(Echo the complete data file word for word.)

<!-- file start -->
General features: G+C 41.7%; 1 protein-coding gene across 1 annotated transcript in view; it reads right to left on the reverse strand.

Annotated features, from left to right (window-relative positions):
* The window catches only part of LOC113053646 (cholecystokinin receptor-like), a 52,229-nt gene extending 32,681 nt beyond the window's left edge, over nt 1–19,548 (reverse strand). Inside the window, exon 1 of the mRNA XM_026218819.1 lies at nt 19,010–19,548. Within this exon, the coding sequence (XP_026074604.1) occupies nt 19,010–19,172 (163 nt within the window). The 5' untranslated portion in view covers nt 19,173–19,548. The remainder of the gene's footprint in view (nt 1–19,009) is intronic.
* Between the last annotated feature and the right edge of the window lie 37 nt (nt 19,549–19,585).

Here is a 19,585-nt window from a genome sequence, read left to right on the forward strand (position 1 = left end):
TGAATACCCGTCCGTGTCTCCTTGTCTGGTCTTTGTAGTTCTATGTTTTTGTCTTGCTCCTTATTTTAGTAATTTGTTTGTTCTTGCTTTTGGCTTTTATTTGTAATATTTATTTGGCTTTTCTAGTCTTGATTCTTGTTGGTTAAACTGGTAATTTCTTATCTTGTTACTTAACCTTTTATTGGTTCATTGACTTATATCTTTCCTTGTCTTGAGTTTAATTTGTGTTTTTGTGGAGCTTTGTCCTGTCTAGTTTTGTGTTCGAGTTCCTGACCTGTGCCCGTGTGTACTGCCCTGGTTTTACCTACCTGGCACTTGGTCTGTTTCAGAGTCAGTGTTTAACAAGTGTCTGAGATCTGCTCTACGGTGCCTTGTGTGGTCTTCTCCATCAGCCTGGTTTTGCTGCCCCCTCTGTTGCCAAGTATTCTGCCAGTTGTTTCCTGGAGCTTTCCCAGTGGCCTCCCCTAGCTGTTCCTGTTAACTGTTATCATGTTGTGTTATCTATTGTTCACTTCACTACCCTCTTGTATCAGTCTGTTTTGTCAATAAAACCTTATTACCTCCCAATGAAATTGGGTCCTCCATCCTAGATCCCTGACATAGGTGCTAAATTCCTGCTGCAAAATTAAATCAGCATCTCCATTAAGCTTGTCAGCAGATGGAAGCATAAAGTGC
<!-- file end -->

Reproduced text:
General features: G+C 41.7%; 1 protein-coding gene across 1 annotated transcript in view; it reads right to left on the reverse strand.

Annotated features, from left to right (window-relative positions):
* The window catches only part of LOC113053646 (cholecystokinin receptor-like), a 52,229-nt gene extending 32,681 nt beyond the window's left edge, over nt 1–19,548 (reverse strand). Inside the window, exon 1 of the mRNA XM_026218819.1 lies at nt 19,010–19,548. Within this exon, the coding sequence (XP_026074604.1) occupies nt 19,010–19,172 (163 nt within the window). The 5' untranslated portion in view covers nt 19,173–19,548. The remainder of the gene's footprint in view (nt 1–19,009) is intronic.
* Between the last annotated feature and the right edge of the window lie 37 nt (nt 19,549–19,585).

Here is a 19,585-nt window from a genome sequence, read left to right on the forward strand (position 1 = left end):
TGAATACCCGTCCGTGTCTCCTTGTCTGGTCTTTGTAGTTCTATGTTTTTGTCTTGCTCCTTATTTTAGTAATTTGTTTGTTCTTGCTTTTGGCTTTTATTTGTAATATTTATTTGGCTTTTCTAGTCTTGATTCTTGTTGGTTAAACTGGTAATTTCTTATCTTGTTACTTAACCTTTTATTGGTTCATTGACTTATATCTTTCCTTGTCTTGAGTTTAATTTGTGTTTTTGTGGAGCTTTGTCCTGTCTAGTTTTGTGTTCGAGTTCCTGACCTGTGCCCGTGTGTACTGCCCTGGTTTTACCTACCTGGCACTTGGTCTGTTTCAGAGTCAGTGTTTAACAAGTGTCTGAGATCTGCTCTACGGTGCCTTGTGTGGTCTTCTCCATCAGCCTGGTTTTGCTGCCCCCTCTGTTGCCAAGTATTCTGCCAGTTGTTTCCTGGAGCTTTCCCAGTGGCCTCCCCTAGCTGTTCCTGTTAACTGTTATCATGTTGTGTTATCTATTGTTCACTTCACTACCCTCTTGTATCAGTCTGTTTTGTCAATAAAACCTTATTACCTCCCAATGAAATTGGGTCCTCCATCCTAGATCCCTGACATAGGTGCTAAATTCCTGCTGCAAAATTAAATCAGCATCTCCATTAAGCTTGTCAGCAGATGGAAGCATAAAGTGC